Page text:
Hawaii football coach Nick Rolovich is on the phone, talking about the rivalry with Fresno State and the 50th all-time meeting between the Bulldogs and Rainbow Warriors on Saturday evening at Aloha Stadium.
For a few minutes, the personable 38-year-old answers my questions. Rolovich talks about his own winning touchdown pass in 2001 (“That was a great win for us.”), the following year’s alleged screwdriver-chucking incident at Bulldog Stadium (more on that later) and his respect for former Bulldogs coach Pat Hill for entering the Hawaii locker room to congratulate players after a tough loss (“I think he’s an unbelievably class act.”).
But now Rolovich has something he wants to tell me. Something the second-year coach needs to get off his chest.
“One thing I don’t like about Fresno, and I’ll be honest with you, Marek: I don’t like the elbows on the bulldog,” Rolovich says. “For some reason, I just don’t like those elbows.”
Elbows? The ones belonging to the logo on Fresno State’s helmets?
“Yeah,” Rolovich replies with a laugh. “I don’t like the elbows.”
O-kay. So what about the elbows don’t you like?
“Ha,” he answers. “I don’t know. They’re just … odd.”
After hanging up the phone, I flipped open the Fresno State media guide and took a closer-than-usual look at the bulldog in the logo, specifically his elbows. Hmm. They do jut out a little, but then so does the real-life version.
Ah, rivalries. Sometimes there’s no explaining what sets one side off about the other. Take Fresno State and Hawaii. The two schools aren’t really close geographically – Hawaii not being geographically close to anywhere besides an ocean – and yet the Bulldogs have only played San Jose State (81 times) and San Diego State (57 times) more often in their 96-season history.
For Hawaii, the 50 games against Fresno State (as of Saturday) are the most they’ve played against any opponent. (The Bulldogs lead the all-time series 26-22-1.)
Which is something Rolovich, a Bay Area native and Hawaii quarterback from 2000-01, takes to heart.
“To me it’s very personal because I’ve been involved with so many of them,” he says. “Fresno is not too far from where I was born and raised, and over the years there have been a lot of great Fresno teams and players.
“I don’t know. It just seems whenever Hawaii and Fresno get together, there’s always a little extra juice.”
At no time were things more juicy than from the late ’90s to the mid 2000s, when Hill’s Bulldogs battled June Jones’ Rainbow Warriors. The games were always physical, often decided the Western Athletic Conference title, and sometimes the hostilities spread beyond the playing field.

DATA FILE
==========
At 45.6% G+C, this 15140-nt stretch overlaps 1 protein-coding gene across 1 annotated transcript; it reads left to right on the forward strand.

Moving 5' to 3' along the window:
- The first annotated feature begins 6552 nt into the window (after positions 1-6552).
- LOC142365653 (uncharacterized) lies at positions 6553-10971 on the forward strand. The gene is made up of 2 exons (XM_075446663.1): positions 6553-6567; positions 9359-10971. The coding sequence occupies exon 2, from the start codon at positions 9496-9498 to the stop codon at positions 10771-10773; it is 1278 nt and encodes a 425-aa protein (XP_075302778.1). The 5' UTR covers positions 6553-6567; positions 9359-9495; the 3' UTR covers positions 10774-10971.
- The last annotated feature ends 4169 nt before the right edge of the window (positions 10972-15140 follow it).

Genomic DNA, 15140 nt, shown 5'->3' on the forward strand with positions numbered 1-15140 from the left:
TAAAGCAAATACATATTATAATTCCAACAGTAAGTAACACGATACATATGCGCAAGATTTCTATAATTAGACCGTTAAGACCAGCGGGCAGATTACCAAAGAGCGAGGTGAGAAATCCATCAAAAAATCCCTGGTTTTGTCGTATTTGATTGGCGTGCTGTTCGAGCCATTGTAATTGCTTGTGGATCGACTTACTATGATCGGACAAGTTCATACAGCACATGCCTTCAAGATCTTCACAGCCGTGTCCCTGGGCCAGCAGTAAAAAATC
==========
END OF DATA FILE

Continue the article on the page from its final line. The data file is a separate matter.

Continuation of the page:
Fresno State has not always been treated with aloha when traveling to the islands. Who can forget the time when the Bulldogs got accused of “trashing” the chartered plane that carried them to Honolulu?
(The airline employee’s claims turned out to be false, or at least highly misleading. But that didn’t prevent the Associated Press from penning a story.)
Or that time Fresno State stayed on the north shore and the police escort they’d been expecting to ease the rush-hour traffic for a Friday night game didn’t show up. And when the team buses finally arrived at the stadium, an attendant tried to charge them for parking.
It just seems whenever Hawaii and Fresno get together, there’s always a little extra juice.
Hawaii coach Nick Rolovich
Certainly, nothing tops the infamous screwdriver incident from 2002 when Jones claimed a Bulldogs fans threw a tool at him while leaving the field following a 31-21 Hawaii victory. Fresno State ended up apologizing, which gave the claim legitimacy it perhaps didn’t deserve.
“I’m still looking for the original story of the screwdriver throw,” Rolovich says. “That took it to a whole new level. Whether that’s true or false, I don’t know.”
That’s when I told Rolovich something I’d been holding onto (at least in a column) for a while.
I wrote the original screwdriver story, the one who interviewed Jones (and even called him back the next day to make him repeat what happened), and I think he’s full of it.
“Oh,” Rolovich says, sounding a bit disappointed. “It’s a good urban legend, then.”
Both programs have endured recent struggles, which may have sapped some juice from the rivalry. Last year, though, Hawaii experienced a resurgence going 7-7 in Year 1 under Rolovich. This year it’s Fresno State’s turn with the Bulldogs sitting 6-3 in Year 1 under Jeff Tedford.
“There’s belief and unity on that football team,” Rolovich says about the Bulldogs. “That’s the No. 1 thing that stands out.”
Just not the only thing. The Hawaii coach brings up a play from the fourth quarter against Nevada, when Bulldogs linebacker James Bailey leaped along the sideline at a pass sailing out of bounds in an attempt to tip the ball back to his teammates.
“That right there showed me this team is full of critical thinkers at critical times trying to do the right thing,” Rolovich says. “That just told me a lot about what was coming down in a month and a half with Fresno.
“If they’re doing things like that, that means they’re so alert and so into the game that they’re going to pose an even bigger challenge.”
Plus, there’s this: The Bulldogs will be wearing their white helmets Saturday night, the ones with the elbows Rolovich finds so objectionable.
Anything for a rival.